21 September 2010

dreaming of Liotard


Madame painted in 1787 
by Adélaïde Labille-Guiard

Separated by centuries- these scenes- now summoning me. Liotard's Marie Adélaïde of France, fille de Louis XV, en robe turque. The reader-sitter was known as Madame Quatrième -"Madame the Fourth" and later- Madame. She never married- saw every court intrigue imaginable, participated in them- of course. She managed to outlive her Father King, many siblings and her doomed nephew and his family- Madame escaped the terror in France, leaving on October 6 1789.

the rooms of Adélaïde's sister -Victoire- in Versailles 
Adélaïde's must have been much the same

Her momentary respite from the restricting fashions of court in Liotard's evocative painting may have suited her- she and her sisters- Victoire being one- were known to defy  the court's dress dictates and simply wore panniers with a coat when leaving their rooms at Versailles. Though a part of the father's reign & less influential- the sisters as Aunt's of the now King- were a part of Marie Antoinette retinue on occasion. For the most part they seem to have done as they pleased.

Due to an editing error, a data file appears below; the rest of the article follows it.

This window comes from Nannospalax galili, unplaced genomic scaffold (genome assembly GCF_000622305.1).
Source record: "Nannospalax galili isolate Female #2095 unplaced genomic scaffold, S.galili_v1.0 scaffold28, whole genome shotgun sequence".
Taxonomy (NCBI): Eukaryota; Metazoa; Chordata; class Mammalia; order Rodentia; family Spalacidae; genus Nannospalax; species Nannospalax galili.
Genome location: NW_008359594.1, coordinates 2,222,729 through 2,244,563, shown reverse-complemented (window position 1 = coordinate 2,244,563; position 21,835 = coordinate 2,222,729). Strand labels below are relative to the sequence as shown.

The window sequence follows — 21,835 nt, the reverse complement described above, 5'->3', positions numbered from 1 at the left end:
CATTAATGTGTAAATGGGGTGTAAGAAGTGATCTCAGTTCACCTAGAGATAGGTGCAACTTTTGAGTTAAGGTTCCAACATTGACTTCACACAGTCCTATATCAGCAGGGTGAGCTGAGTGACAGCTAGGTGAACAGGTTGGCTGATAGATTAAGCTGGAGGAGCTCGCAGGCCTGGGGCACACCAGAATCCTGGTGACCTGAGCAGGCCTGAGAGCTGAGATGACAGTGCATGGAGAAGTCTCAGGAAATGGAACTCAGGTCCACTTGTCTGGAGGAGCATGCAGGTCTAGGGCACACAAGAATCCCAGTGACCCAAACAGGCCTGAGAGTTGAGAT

100 years later- London.

A room in the flat of Michael Szell*. A reading chair -quite wrong for Madame's rooms in Naples-

The room- exotic, cocooning, could well  serve as a haven for a once regaled Princess' haunting memories. I can see her lost in thought reading a letter from some other French exile recalling their shared grandeur and loss. Would she wrap herself in that mysterious golden embroidered robe so much a part of a Liotard painting as some small consolation?

& today-light years beyond Madame's life and even the Szell room, we find Michael Smith's distillation of those times. Not a trend, the use of  the suzani is timeless-that it predominates in the work of Michael Smith is evidence enough.

Here- in the simplest of terms-with the most extravagant of details, designer Michael Smith's own bedroom.

The aging Princesses fled to Naples and lived out their days there, dying within a year of each other; Princess Victoire first in 1799 and Liotard's once lovely & wistful Adélaïde- as the century turned. She was 67.

*Michael Szell, a renowned textile designer covered the walls of this room in a malachite printed linen of a Persian design and a silk suzani covers the bed.
Szell image from AD's International Interiors




  1. They were definitely interesting characters - some might go as far to call them spoiled brats, but you must admit they witnessed some of the most interesting aspects of history (at least to me!)

  2. Stefan, So it seems, It would seem to go with the territory, Can you just imagine that life at that time. What interests me is that they did not marry-and weren't forced to marry- and seem to live happily ever after. Of course I like this sort of ending! pgt


  4. Dear Gaye, that was really interesting. I love Michael Szell's prints. Thank you for the introduction xx



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